OH my goodness. If you like learning as much as you thought possible about a thing--not just getting tastes and teases that make you go "hm" but being forced to read on to more vague generalizations--this is the kind of book for you! There is a real commitment to truth in the way this book is written, and through it I discovered exhaustive texts are much more exciting and thought-provoking for me than grand, short summaries of fields of thought. Can't wait to read the other three volumes!
Has some important insights, but Foucault's over-reliance on Attic prose substantially weakens his arguments - note that he doesn't even mention Sappho! And he quotes from the tragedians maybe twice? There are many classicists of the past few decades who have done much better work on ancient Greek sexuality. Foucault is more interested in making a point about the world that he lived in than in actually understanding the way the Greeks lived.
However tedious this read is, I guess it is important to recognize that Dionysian orgies weren't all the rage in Ancient Greece. Although as I recall, this book is basically focused on the 5th century BC. The birth of Platonism: no spare spuge allowed. But I guess the same probably went for the the Pythagoreans. Oh, who the fuck knows. This book is boring.
Good. Not world-rocking, like volume 1 was, but this examination of what the Greeks really thought about sexuality was useful and cleared some things up. I think the focus on moderation was in line with what I know about ancient Greece from other sources, and the gender issues/domination issues are interesting for thought.
Chris Hearn
Of all of Foucault's "Histories", this is the most straightforwardly historical, and has little or no underlying philosophy. Still, useful, informative, etc. Halfway through Georges Bataille's Eroticism at the moment, which is more critical, though provoking, expansive; comes more highly recommended.

This is much easier to read, comprehend & enjoy than volume 1.
What I see as the best part of the book is the idea that the Ancient Greeks constructed their morality on the principle of moderation as a virile approach towards pleasures. To dominate pleasures was a manly thing to do, since it was an active attitude.
Nov 02, 2007 Aeisele rated it 5 of 5 stars  ·  review of another edition
Recommends it for: Anyone who likes the Greeks
Shelves: philosophy
This is a transition point for Foucault. He looks at Hellenistic greek thought (through the medical literature, and other "practical" literature), and tries to show all the various possibilities open to people for their "aesthetics of existence."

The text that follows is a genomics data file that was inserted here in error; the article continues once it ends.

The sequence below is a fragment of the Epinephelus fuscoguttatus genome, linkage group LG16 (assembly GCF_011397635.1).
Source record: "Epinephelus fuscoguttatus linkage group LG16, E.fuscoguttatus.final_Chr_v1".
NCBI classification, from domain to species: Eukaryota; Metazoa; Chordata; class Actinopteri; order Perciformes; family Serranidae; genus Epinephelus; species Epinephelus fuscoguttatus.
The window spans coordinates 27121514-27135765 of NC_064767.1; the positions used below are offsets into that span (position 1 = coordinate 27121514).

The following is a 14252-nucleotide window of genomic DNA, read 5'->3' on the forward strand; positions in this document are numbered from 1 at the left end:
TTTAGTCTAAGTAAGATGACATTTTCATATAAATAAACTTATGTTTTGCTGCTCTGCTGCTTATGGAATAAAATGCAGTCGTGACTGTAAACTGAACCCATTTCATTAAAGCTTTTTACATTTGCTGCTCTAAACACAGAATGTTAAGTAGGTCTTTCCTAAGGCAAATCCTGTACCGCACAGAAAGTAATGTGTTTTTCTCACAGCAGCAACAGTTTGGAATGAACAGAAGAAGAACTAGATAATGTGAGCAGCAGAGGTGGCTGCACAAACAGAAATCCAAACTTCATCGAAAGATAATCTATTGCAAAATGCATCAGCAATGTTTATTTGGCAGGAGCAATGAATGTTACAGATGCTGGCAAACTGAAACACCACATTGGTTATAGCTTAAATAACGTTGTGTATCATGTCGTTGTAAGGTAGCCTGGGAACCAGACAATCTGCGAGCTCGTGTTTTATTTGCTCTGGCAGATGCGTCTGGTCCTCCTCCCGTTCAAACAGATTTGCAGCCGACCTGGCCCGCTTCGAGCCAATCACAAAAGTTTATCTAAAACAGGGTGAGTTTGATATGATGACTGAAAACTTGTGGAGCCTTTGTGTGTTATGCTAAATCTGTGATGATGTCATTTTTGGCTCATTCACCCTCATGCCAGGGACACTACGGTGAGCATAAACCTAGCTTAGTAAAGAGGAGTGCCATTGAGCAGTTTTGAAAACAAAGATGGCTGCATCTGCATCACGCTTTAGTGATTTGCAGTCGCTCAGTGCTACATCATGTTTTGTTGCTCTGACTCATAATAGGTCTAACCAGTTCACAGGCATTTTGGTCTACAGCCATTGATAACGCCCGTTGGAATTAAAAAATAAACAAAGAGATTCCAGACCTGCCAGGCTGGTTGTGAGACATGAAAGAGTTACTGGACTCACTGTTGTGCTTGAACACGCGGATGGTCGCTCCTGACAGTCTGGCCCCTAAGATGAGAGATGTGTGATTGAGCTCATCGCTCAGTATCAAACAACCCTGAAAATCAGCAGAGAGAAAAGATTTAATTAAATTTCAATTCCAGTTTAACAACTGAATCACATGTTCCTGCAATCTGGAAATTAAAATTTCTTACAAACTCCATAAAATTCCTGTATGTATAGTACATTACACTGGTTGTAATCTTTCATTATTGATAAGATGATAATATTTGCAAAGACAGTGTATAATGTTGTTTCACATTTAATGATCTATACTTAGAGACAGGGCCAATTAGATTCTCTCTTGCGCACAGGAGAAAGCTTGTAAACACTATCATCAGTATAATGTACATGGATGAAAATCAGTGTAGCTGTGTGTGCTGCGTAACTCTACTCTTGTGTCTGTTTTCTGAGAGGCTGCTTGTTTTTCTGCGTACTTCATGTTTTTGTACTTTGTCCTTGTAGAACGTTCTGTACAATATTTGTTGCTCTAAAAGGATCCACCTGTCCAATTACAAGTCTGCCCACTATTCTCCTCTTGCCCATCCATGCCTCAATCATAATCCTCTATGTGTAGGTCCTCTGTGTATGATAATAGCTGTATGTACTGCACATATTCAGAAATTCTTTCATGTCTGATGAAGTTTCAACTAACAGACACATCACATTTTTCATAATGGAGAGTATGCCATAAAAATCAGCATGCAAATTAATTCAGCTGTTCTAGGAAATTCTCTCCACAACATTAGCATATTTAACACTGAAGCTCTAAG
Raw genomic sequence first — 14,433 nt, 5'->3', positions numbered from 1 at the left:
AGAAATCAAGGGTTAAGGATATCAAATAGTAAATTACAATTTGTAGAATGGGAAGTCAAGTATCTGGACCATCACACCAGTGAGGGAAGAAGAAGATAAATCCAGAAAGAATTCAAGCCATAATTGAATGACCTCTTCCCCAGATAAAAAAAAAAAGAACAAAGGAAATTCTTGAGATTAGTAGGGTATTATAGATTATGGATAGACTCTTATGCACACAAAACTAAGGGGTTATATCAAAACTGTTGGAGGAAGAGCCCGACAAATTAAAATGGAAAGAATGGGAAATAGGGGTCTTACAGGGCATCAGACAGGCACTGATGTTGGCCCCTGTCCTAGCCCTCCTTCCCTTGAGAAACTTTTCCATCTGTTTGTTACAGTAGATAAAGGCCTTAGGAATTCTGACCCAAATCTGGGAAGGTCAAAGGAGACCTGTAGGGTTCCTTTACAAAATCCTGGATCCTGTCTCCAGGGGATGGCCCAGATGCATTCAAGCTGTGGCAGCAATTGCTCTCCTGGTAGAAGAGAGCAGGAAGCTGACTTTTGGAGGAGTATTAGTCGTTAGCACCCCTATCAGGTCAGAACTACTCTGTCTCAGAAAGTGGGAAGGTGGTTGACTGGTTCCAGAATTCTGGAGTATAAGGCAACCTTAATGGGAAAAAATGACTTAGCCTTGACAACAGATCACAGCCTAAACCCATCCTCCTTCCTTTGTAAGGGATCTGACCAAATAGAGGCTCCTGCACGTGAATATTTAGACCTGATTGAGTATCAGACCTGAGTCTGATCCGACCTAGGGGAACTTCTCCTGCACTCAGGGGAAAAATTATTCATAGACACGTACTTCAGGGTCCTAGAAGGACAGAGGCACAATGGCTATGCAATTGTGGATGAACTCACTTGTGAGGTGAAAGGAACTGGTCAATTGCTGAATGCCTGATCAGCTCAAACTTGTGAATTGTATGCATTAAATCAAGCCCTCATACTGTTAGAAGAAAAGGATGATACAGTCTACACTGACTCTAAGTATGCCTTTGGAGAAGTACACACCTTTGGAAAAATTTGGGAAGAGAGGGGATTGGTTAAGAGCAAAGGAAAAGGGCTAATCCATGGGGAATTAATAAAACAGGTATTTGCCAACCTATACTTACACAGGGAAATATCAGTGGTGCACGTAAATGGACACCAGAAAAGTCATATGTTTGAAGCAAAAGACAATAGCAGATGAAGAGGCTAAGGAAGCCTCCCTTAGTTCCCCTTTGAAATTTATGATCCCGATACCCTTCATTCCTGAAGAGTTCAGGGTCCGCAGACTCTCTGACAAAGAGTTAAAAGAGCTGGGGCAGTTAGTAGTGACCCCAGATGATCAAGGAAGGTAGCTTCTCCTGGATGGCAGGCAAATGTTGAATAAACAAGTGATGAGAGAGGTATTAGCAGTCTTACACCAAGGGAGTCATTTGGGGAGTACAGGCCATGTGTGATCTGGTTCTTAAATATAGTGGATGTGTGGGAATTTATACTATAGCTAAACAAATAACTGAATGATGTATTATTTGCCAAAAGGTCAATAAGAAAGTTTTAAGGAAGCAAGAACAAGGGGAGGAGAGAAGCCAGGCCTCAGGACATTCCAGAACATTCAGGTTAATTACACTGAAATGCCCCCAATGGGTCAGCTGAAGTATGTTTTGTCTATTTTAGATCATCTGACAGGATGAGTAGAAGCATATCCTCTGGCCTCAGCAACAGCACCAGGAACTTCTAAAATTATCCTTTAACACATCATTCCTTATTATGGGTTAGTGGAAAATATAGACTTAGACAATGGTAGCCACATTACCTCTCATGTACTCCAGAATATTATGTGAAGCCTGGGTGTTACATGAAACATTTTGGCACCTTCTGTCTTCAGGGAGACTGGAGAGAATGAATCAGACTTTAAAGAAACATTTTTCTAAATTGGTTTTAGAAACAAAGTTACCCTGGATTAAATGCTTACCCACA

Jason Jensen
Overall a rather dry study of sexuality in antique Greece. Though I appreciate the thoroughness and the aims of the overall project it makes for mostly boring reading. The conclusions sums up the main points but isn't thought-provoking.
Sudah agak-agak lupa apa isinya. Maklum dah lama banget. Bukunya aja mungkin udah ilang. Tapi yang jelas, Foucault orang yang pertama membahas sexuality dalam kaitannya dengan filsafat dengan mengkaitkannya dengan kekuasaan dan moral.
A short, straightforward work that analyzes the relation of sexuality to social power. Worth reading not only for the good clear writing, but also for Foucault's original take on sexuality as an object of knowledge.
Focuses on attitudes toward sexuality in Greece, ca 400 BCE. Less malleable than the first volume. Informative and interesting, challenges modern preconceptions/stereotypes about the sexual mores of Ancient Greece.
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  • Foucault
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  • Michel Foucault
Michel Foucault was a French philosopher, social theorist and historian of ideas. He held a chair at the Collège de France with the title "History of Systems of Thought," and lectured at the University at Buffalo and the University of California, Berkeley.

Foucault is best known for his critical studies of social institutions, most notably psychiatry, medicine, the human sciences and the prison sys
More about Michel Foucault...
Discipline and Punish: The Birth of the Prison The History of Sexuality 1: An Introduction Madness and Civilization: A History of Insanity in the Age of Reason The Order of Things: An Archaeology of the Human Sciences The Archaeology of Knowledge & The Discourse on Language